ArtsAutosBooksBusinessEducationEntertainmentFamilyFashionFoodGamesGenderHealthHolidaysHomeHubPagesPersonal FinancePetsPoliticsReligionSportsTechnologyTravel
  • »
  • Business and Employment»
  • Small Businesses & Entrepreneurs»
  • Business Ideas

Cost Cutting for Businesses

Updated on November 20, 2013

It has never been more important for businesses of all sizes to keep an eye on the bottom line.

Removing unnecessary purchases, going digital and having regular overviews of outgoings will reduce your business costs. Along with good time management, they are quick and simple to implement and won't decrease the quality of your work.


Reducing Business Costs

Get into the habit of questioning the need, cost and source of everything your business uses.

When considering a new purchase for your business, ask yourself the following:

  1. Is it necessary?
  2. Is it really necessary? (Will it have a direct impact on your profits?)
  3. Is there a cheaper alternative?
  4. Where is the best place to get this? (Could you buy wholesale, bulk, make use of discounts, trade skills etc.?)

If it is something you know you will need regularly, consider buying in bulk~ but be warned, just because something says it's on offer doesn't mean it's the cheapest. Take a few minutes to compare prices, quantities and features. It works the other way around as well~ there is no point buying in bulk just because it works out cheaper per unit, if you're not going to use in bulk!

Digital Business

One of the best ways to cut business costs is to go digital!

Use modern technology to your advantage and wherever possible convert products and communications to digital formats. This reduces the need for materials, hardware (such as printers) and even some paid subscriptions or travelling.

For example:

  • Send emails with attachments instead of letters and paper documents.
  • Use Skype free video calls instead of phone line rental and in person communications.
  • Produce digital products instead of tangible ones (e.g. MP3's, eBooks etc.)
  • Provide online video training instead of sending people to courses.

Evaluate Marketing

A huge part of most business costs is marketing. Nowadays it's much easier to find cheap or free marketing alternatives. Just because all of your competitors are using one particular method, doesn't mean you should and that it's the best choice for your business. Do some research and make an informed decision.

A common mistake many businesses make is to not keep track of results. Take a close look at your marketing costs and judge whether you are getting your money's worth or not. As mentioned above, it's always worth shopping around and this also applies to advertising. Try to use at least three different forms of marketing at the same time and keep a close eye on their progress. After 1-3 months, if one type isn't working swap it for another.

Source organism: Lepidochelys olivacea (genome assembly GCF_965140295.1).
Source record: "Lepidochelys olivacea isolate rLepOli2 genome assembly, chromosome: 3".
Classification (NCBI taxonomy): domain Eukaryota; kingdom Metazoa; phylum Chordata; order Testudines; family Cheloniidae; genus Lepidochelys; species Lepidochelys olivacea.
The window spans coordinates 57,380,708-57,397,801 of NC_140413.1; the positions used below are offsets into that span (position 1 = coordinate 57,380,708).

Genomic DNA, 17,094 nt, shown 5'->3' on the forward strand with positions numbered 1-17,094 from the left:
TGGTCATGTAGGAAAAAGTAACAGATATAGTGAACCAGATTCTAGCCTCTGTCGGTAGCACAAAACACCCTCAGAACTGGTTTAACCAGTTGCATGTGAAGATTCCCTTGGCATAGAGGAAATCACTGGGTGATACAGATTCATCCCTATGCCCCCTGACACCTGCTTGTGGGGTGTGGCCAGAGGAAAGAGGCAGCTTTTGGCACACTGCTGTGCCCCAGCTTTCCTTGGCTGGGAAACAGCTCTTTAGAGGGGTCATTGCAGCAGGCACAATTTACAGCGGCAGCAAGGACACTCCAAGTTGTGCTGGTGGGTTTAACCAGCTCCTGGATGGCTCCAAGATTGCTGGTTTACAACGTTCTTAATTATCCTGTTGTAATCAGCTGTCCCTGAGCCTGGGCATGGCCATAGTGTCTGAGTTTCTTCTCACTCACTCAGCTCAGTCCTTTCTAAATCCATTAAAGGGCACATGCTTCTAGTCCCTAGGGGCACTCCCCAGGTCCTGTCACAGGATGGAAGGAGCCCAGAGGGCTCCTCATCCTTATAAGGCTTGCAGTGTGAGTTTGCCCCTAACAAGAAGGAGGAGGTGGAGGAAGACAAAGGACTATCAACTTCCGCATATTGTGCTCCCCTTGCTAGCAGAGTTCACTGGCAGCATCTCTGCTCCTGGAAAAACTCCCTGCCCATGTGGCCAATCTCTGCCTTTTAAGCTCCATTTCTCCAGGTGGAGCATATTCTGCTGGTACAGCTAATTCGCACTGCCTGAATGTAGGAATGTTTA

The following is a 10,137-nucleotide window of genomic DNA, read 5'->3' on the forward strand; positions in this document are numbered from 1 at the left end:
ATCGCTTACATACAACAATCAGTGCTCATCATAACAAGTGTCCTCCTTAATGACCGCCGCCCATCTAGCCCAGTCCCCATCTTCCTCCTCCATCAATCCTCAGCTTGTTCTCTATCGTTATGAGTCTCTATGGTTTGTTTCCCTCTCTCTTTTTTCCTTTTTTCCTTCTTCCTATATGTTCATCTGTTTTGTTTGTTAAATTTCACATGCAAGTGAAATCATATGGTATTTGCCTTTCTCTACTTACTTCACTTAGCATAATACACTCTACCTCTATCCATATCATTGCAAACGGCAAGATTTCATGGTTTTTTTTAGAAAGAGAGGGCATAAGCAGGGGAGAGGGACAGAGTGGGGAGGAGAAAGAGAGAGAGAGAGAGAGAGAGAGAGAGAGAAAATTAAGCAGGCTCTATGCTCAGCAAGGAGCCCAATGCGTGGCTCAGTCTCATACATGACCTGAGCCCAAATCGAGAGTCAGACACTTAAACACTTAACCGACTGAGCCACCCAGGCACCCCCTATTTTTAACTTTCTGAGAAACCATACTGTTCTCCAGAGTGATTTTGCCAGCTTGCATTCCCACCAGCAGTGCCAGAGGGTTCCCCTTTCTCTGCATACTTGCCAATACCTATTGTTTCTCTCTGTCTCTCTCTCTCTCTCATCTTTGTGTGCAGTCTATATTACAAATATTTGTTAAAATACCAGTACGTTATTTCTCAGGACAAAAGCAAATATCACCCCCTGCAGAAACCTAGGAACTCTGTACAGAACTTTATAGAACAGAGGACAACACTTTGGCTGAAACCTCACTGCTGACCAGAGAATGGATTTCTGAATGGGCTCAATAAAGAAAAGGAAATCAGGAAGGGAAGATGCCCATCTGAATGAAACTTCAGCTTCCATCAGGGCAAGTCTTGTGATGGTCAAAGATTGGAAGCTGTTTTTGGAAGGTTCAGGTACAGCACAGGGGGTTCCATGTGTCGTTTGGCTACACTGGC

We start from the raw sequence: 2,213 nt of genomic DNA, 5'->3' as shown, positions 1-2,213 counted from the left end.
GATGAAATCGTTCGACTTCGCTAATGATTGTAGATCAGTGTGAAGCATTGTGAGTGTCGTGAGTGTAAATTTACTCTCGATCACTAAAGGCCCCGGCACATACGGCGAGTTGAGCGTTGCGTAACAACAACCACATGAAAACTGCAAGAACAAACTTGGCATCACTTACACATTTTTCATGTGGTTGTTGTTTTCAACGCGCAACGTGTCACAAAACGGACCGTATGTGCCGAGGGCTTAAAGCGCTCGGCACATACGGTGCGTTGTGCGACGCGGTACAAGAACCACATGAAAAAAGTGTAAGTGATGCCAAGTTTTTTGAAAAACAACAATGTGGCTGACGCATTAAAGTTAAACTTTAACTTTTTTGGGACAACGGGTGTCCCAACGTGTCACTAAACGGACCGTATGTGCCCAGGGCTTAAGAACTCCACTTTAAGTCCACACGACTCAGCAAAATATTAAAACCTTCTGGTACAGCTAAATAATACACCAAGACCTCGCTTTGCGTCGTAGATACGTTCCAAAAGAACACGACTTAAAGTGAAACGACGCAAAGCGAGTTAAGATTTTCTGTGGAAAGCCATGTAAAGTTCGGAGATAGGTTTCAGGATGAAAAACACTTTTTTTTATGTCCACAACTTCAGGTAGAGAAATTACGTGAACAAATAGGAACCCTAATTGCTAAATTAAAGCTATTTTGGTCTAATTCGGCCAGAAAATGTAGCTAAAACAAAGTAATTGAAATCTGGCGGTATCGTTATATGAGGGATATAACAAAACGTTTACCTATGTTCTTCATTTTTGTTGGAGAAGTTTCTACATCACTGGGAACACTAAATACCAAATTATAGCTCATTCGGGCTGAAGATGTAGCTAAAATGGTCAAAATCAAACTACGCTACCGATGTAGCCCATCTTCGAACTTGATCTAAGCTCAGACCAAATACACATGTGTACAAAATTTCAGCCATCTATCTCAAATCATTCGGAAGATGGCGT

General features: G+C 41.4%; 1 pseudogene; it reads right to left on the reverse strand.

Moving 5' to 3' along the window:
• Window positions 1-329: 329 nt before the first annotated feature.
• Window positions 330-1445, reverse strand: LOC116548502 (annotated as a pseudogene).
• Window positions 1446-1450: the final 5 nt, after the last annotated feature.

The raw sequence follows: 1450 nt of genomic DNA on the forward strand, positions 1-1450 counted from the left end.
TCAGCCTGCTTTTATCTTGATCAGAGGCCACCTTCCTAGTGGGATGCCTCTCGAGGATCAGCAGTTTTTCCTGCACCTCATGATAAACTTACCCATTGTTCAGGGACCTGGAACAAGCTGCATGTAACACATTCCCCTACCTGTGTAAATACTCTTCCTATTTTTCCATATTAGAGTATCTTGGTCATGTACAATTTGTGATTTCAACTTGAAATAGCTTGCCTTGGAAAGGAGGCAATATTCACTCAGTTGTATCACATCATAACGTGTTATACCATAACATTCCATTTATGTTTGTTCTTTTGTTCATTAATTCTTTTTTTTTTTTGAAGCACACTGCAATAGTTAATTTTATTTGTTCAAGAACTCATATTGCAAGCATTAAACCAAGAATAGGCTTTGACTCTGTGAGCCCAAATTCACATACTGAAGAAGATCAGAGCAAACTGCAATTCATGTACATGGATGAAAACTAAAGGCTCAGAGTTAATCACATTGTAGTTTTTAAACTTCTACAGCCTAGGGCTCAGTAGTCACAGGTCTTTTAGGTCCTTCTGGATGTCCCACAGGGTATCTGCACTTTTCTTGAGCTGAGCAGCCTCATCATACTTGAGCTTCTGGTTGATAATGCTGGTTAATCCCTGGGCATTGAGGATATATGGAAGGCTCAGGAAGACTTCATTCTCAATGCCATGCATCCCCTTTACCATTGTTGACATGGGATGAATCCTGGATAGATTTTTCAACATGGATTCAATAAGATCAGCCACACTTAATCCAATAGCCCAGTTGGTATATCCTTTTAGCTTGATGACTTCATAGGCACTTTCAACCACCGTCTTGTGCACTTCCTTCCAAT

Types of Marketing

Free/Low Cost
Web Banners
Printed Advertisements
Social Networking
Pay-per-click (PPC)
Business Cards
TV Adverts
examples of paid and low cost/free marketing techniques

Don't Waste Time

Most businesses, whether a sole trader or large corporation, spend most of their days doing 'busywork'. People are kept busy, rather than productive. This is not only soul destroying, it also wastes time and money.

Businesses are paying for people to spend their time doing things that won't make any difference to the bottom line and so lose money by paying wages for non-productivity.

Take a close look at what work is actually being done and whether it is necessary. Do you need to pull everyone in for a big meeting that takes 2 hours? Could your points be made through an email or face-to-face to those who need to know?

A lot of busywork is created because of a lack of trust and responsibility. Give others a chance to show they can be trusted with more than just the mundane. Busywork is also a sign of procrastination~ bite the bullet and get on with what really needs to be done and that will make an impact on your profits and productivity. If you find this difficult, ask yourself why you are reluctant to take the next step.

Areas of work that could be reduced/ cut out:

  • meetings
  • paperwork
  • checking in~ reporting to others
  • perfecting a product or website*

*Of course you cannot sell a product that is defective, but I see time and again people using perfecting a product or their website as an excuse not to move forward. Sometimes you just have to take the next step with what you have~ it's more than likely good enough already.


    0 of 8192 characters used
    Post Comment

    No comments yet.